The October Thing #4 – Diasporas – August 29, 2011

Diasporas

Three groups of people—Chinese, Jews, and Americans—have always migrated widely and became very successful. The richest religious group in the United States is Reformed Judaism, the third richest is Orthodox Judaism. Their forte is to buy basic resources others don’t want; scrap, for example. The Chinese diaspora is much more widely spread and provides a wide variety of basic services such as laundries and restaurants all over the world. In Southeast Asia, they command other richer economic sectors such as transportation and warehousing. The Americans have done particularly well in South America (as have the Germans) focusing on education, finance, and political infrastructure.

A dramatic new development (a discontinuity?) is the Indian diaspora which, in the United States, has a double focus. Recognizing that the U.S. is becoming a two-class society like India (rich and poor) Indian migrants are focusing on the poor by buying up lower-class housing, especially hotels and convenience stores, and on the rich by taking over large sectors of the medical and pharmaceutical industries. Hindus are now the second richest religious group in the U.S. (Baptists and Jehovah’s Witnesses are the poorest, in case you’re curious.) Although these four diasporas seem to be the most powerful, many others are also influential.

Is all this movement helping to build a world-culture or is it simply brain-draining some countries and establishing rich enclaves in other countries? Are the brilliant Asian/Indian students in the U.S. rescuing our declining intellectual status? What other questions should we be asking?

3 thoughts on “The October Thing #4 – Diasporas – August 29, 2011”

  1. On Mon, Aug 29, 2011 at 12:11 a.m. CDT Amanda Borden posted the following comment:

    I have several questions. What would a “world culture” look like? How would basic differences–such as individualism vs. collectivism or high-context vs. low-context communication–be resolved in such a culture? To what extent (if any) would the cultures you mentioned become “dominant” so that members of other cultural groups would feel pressured to assimilate? Or would these diaspora groups remain below the radar (so to speak) so that members of the current dominant cultures are lulled into complacency, believing themselves to be “in control”?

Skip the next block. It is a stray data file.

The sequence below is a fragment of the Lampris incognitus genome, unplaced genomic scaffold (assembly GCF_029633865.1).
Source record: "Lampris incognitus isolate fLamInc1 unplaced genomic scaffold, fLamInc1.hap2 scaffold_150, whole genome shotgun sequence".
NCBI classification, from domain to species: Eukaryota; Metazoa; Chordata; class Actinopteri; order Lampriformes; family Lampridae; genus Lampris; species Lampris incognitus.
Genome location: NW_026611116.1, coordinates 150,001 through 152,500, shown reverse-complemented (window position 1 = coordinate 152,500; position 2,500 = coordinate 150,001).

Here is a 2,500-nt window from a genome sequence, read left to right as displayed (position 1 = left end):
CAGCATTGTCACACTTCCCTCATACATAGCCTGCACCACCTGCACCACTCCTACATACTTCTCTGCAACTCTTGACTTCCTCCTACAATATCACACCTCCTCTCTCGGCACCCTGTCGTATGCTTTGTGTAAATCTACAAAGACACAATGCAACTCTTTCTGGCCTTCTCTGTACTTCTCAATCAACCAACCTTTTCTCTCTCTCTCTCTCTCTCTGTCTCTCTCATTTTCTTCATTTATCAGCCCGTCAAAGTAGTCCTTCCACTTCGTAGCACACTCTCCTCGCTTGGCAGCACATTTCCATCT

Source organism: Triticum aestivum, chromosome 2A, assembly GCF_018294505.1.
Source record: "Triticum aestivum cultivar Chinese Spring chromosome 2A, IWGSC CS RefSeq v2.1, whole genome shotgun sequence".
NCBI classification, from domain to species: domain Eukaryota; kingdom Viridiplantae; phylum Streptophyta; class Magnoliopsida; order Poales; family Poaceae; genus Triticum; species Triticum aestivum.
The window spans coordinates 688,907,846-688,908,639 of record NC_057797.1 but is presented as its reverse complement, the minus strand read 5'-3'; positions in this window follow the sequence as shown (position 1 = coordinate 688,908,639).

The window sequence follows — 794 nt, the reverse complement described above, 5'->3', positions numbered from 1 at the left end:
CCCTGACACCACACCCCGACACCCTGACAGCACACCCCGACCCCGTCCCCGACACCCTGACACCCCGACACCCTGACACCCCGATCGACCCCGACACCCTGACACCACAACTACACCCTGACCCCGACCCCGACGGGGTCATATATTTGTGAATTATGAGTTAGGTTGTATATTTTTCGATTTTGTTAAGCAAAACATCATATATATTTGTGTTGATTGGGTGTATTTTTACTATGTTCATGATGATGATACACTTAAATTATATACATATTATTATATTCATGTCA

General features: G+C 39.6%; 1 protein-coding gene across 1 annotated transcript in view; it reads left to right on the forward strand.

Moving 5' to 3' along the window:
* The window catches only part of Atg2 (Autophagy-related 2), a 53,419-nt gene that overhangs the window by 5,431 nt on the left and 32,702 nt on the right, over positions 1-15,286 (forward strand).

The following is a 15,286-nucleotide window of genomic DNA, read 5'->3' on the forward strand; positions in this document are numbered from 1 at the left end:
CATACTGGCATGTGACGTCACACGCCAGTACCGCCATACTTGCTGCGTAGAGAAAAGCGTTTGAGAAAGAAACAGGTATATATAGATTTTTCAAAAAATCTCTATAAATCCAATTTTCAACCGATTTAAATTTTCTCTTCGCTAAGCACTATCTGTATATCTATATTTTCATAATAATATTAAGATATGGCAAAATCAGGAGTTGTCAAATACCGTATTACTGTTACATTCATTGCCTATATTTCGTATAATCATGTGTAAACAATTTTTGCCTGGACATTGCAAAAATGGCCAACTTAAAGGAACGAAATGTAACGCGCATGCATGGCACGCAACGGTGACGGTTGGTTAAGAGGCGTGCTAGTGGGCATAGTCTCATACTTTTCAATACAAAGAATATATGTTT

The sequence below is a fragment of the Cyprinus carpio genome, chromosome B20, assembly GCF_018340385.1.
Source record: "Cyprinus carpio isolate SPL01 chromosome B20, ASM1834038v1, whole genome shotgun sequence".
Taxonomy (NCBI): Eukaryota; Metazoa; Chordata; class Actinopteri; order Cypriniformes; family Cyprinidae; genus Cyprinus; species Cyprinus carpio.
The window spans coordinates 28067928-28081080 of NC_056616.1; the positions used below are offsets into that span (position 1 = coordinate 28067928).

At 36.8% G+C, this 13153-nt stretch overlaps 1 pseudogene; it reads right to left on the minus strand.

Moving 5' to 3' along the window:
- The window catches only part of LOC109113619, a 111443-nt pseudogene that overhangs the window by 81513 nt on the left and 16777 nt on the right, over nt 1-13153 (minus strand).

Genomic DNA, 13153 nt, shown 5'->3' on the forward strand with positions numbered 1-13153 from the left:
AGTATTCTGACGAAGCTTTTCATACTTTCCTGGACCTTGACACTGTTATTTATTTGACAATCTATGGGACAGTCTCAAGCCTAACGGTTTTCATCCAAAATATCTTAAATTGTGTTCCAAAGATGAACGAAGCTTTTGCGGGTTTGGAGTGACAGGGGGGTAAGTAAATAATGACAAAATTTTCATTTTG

2. On September 1, 2011 at 8:48 a.m. CDT Ed Passerini posted the following comment:

    my god, you haven’t changed a bit; you still ask the best questions. future papers should address some of these issues, but they will be complicated due to other factors: wealth, religion, etc. more later. Ed

  3. On September 1, 2001 at 9:48 a.m. CDT Amanda Borden posted the following comment:

    Thanks, Ed. I agree that factors like religion and the distribution of wealth definitely interplay with culture, and they are powerful determinants of individuals’ choices and behavior. And then there’s the media’s role in the “culture wars,” attitudes about population, agriculture, etc. I was reminded of the media influence when I found this article Monday in The Wall Street Journal: “Monsanto Corn Plant Losing Bug Resistance,” Wall Street Journal, August 29, 2011, page B1.

    The cavalier and uncritical tenor of the article was jarring. Those of us listening to voices in the organic farming community know that the whole GMO/Monsanto food movement is unsustainable. Apparently readers of The Wall Street Journal are given no reason to question that Monsanto, Sygenta, or some other conglomerate can develop a means of feeding the world. The headline of the article, “Monsanto Corn Plant Losing Bug Resistance,” should be enough to scare some folks. But alas, read on, and you’ll have faith that technology will sort this one out too.

    Cheers,
    Amanda

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